# Transforming UCI-move into bitboard, chess

I want to transform a UCI-move into bitboard.

for example a2a3 -> 32768, 8388608

I need to assign [7,6,...,0] to [a,b,...,h] so that for each letter i have the assigned number(n) to calculate 2^n

Which I can then left shift by the value in uci or uci *8 depending on start- or endfield.

This is my approach and it doesn't look very nice and redundant.

def ucitoBit(uci):
if uci == 'a':
if uci == 'b':
if uci == 'c':
if uci == 'd':
if uci == 'e':
if uci == 'f':
if uci == 'g':
if uci == 'h':

if uci == 'a':
if uci == 'b':
if uci == 'c':
if uci == 'd':
if uci == 'e':
if uci == 'f':
if uci == 'g':
if uci == 'h':
return bitstring


### Option 1:

The most basic thing I can suggest is that if you have a mapping from one thing to another, and if that mapping is fixed, you should be using a mapping data type.

The mapping data type in python is the dict, which can be written in-line like so:

uci_bit = {
'a': 2**7, 'b': 2**6, 'c': 2**5, 'd': 2**4,
'e': 2**3, 'f': 2**2, 'g': 2**1, 'h': 2**0,
}


Alternatively, the dict() function returns a dictionary, and takes keyword arguments:

uci_bit = dict(a=2**7, b=2**6, c=2**5, d=2**4,
e=2**3, f=2**2, g=2**1, h=2**0)


Same result either way. You could then access the dict using the standard square-bracket notation:

ch = uci


Or as a single expression:

mask1 = uci_bit[uci]


### Option 2:

However, there's another approach that has some potential. Looking things up in a dictionary has a cost. It's technically $$\O(n)\$$ but maybe there's a constant or two in there. So ...

Because the two components of the uci location are fixed-width ('a' and '2') you might be able to look them up in a string using the str.index method and get better performance.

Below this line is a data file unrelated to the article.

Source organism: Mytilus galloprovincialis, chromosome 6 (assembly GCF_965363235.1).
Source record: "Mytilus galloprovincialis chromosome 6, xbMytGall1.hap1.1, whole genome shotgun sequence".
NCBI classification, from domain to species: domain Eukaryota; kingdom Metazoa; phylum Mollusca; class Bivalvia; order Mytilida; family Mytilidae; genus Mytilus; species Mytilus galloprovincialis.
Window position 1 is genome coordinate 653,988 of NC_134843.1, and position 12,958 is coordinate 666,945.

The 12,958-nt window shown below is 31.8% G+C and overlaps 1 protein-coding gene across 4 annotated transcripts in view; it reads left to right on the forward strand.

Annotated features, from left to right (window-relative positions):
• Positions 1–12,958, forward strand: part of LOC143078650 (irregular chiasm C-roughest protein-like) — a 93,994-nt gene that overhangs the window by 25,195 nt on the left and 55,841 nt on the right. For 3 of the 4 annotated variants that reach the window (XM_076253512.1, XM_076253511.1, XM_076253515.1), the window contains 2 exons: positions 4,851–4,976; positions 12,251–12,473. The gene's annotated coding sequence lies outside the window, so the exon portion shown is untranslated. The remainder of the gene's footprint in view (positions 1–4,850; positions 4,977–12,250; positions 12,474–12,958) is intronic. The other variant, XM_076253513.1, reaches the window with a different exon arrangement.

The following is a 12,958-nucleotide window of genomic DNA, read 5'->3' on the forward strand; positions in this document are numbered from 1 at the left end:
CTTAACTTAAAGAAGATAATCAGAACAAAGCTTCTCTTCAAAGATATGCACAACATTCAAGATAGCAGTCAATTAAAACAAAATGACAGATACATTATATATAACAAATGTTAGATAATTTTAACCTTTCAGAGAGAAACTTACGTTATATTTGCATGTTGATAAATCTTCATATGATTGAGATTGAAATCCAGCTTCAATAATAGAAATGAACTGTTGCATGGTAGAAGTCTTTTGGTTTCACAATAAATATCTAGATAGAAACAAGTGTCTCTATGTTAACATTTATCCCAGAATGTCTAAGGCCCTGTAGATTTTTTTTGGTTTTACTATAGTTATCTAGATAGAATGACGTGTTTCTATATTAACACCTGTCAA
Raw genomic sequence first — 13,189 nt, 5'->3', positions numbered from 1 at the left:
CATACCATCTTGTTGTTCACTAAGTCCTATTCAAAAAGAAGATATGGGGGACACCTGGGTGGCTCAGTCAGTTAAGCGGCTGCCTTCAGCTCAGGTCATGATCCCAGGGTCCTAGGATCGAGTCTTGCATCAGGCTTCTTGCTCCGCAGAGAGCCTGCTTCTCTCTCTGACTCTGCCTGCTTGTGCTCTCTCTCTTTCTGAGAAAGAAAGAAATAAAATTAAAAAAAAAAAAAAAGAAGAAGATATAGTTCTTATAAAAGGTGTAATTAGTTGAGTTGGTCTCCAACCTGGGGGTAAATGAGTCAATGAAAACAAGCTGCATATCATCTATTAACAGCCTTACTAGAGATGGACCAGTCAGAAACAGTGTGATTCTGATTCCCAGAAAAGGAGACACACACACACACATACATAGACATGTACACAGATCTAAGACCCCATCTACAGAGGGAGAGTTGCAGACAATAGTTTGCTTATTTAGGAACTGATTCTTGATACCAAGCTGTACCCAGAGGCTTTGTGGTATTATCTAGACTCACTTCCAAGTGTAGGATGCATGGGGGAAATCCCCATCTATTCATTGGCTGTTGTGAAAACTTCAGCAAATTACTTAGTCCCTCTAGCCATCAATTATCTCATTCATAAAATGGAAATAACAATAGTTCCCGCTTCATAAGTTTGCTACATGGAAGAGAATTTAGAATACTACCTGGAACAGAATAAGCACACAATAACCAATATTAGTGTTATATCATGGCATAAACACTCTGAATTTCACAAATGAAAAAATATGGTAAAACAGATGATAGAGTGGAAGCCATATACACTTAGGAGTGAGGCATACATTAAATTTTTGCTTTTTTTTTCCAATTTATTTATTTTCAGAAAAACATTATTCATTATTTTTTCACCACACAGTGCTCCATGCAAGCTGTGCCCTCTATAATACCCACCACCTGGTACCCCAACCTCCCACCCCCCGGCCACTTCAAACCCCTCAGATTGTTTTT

Note: I wrote "might be". The way to know for sure is to write both bits of code and run a timing test on the alternatives. Look up the timeit module in the standard distribution.

Something like:

UCI_CHARS = 'hgfedcba'



You might also want to check the result of using dict versus str.index versus the int() function on the single-digit part of uci decoding.

### Option 3:

It's not clear how many of these operations you are performing. If you are doing a single game, and there might be two dozen uci to bit operations, then it probably doesn't matter. But if you're doing a lot of games at the same time, it might behoove you to generate a dictionary containing all the UCI letter/number combinations, and do the lookup as a single operation. Something like:

for ch in 'abcdefgh':
for digit in '12345678':
uci = ch + digit
bit = # whatever computation
uci_bit[uci] = bit


This would let you decode 'a2' -> bits in a single step at the cost of the up-front loop.

### Other considerations

I asked the Duck about bitboard, and was immediately presented with the fact that there is no single standard representation. Instead, there are different representations for different purposes and different CPU architectures.

A result of this is that you should definitely be doing this inside a class or function, and there should definitely be a "name" given to the kind of bitboard you want to compute, so that readers will understand which of the several options you are choosing. Rank-major versus File-major and big- versus little- endian representations are all valid, so make sure to include this information either in the class or function name, or in the commentary.

def uci_to_bitboard_lsf(uci: str) -> int:
""" Convert UCI notation to bitboard(LSF, little-endian) """

...


Also, I suspect that using * may be a bug, and you should be using + instead. (It really should be a bitwise or, the | operator, but + will work.)

• There are only 64 combinations. Unless you are resource constrained, use option 3. Aug 8, 2020 at 0:31